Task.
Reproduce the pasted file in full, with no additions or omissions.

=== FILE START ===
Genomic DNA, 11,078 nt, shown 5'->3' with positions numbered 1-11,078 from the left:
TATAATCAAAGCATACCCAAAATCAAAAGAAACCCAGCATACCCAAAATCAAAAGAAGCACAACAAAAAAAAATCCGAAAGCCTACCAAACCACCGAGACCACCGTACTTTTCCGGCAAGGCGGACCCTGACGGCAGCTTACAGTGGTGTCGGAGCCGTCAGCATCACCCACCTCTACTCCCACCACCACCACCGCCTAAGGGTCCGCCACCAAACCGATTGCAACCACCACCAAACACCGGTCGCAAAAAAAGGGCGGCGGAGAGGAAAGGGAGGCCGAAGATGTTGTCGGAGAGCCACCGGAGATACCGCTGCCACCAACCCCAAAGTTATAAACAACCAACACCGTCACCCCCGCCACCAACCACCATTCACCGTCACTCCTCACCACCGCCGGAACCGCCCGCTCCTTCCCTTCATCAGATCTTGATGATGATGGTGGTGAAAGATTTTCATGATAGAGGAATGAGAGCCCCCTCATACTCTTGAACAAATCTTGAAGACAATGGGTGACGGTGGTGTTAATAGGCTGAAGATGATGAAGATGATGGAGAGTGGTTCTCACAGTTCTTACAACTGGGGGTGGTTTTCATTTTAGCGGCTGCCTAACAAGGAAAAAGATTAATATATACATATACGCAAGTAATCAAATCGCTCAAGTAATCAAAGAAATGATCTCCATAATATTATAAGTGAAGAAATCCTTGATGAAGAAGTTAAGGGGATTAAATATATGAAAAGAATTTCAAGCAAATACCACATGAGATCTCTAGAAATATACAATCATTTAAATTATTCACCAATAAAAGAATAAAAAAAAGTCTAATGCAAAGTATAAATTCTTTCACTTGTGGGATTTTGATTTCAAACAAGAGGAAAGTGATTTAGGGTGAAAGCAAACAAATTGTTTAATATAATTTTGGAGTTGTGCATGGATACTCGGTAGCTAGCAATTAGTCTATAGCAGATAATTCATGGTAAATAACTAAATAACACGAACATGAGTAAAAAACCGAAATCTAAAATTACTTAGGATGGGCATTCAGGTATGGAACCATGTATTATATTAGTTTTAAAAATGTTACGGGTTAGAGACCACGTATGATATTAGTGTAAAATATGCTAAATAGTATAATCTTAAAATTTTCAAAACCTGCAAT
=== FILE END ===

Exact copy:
Genomic DNA, 11,078 nt, shown 5'->3' with positions numbered 1-11,078 from the left:
TATAATCAAAGCATACCCAAAATCAAAAGAAACCCAGCATACCCAAAATCAAAAGAAGCACAACAAAAAAAAATCCGAAAGCCTACCAAACCACCGAGACCACCGTACTTTTCCGGCAAGGCGGACCCTGACGGCAGCTTACAGTGGTGTCGGAGCCGTCAGCATCACCCACCTCTACTCCCACCACCACCACCGCCTAAGGGTCCGCCACCAAACCGATTGCAACCACCACCAAACACCGGTCGCAAAAAAAGGGCGGCGGAGAGGAAAGGGAGGCCGAAGATGTTGTCGGAGAGCCACCGGAGATACCGCTGCCACCAACCCCAAAGTTATAAACAACCAACACCGTCACCCCCGCCACCAACCACCATTCACCGTCACTCCTCACCACCGCCGGAACCGCCCGCTCCTTCCCTTCATCAGATCTTGATGATGATGGTGGTGAAAGATTTTCATGATAGAGGAATGAGAGCCCCCTCATACTCTTGAACAAATCTTGAAGACAATGGGTGACGGTGGTGTTAATAGGCTGAAGATGATGAAGATGATGGAGAGTGGTTCTCACAGTTCTTACAACTGGGGGTGGTTTTCATTTTAGCGGCTGCCTAACAAGGAAAAAGATTAATATATACATATACGCAAGTAATCAAATCGCTCAAGTAATCAAAGAAATGATCTCCATAATATTATAAGTGAAGAAATCCTTGATGAAGAAGTTAAGGGGATTAAATATATGAAAAGAATTTCAAGCAAATACCACATGAGATCTCTAGAAATATACAATCATTTAAATTATTCACCAATAAAAGAATAAAAAAAAGTCTAATGCAAAGTATAAATTCTTTCACTTGTGGGATTTTGATTTCAAACAAGAGGAAAGTGATTTAGGGTGAAAGCAAACAAATTGTTTAATATAATTTTGGAGTTGTGCATGGATACTCGGTAGCTAGCAATTAGTCTATAGCAGATAATTCATGGTAAATAACTAAATAACACGAACATGAGTAAAAAACCGAAATCTAAAATTACTTAGGATGGGCATTCAGGTATGGAACCATGTATTATATTAGTTTTAAAAATGTTACGGGTTAGAGACCACGTATGATATTAGTGTAAAATATGCTAAATAGTATAATCTTAAAATTTTCAAAACCTGCAAT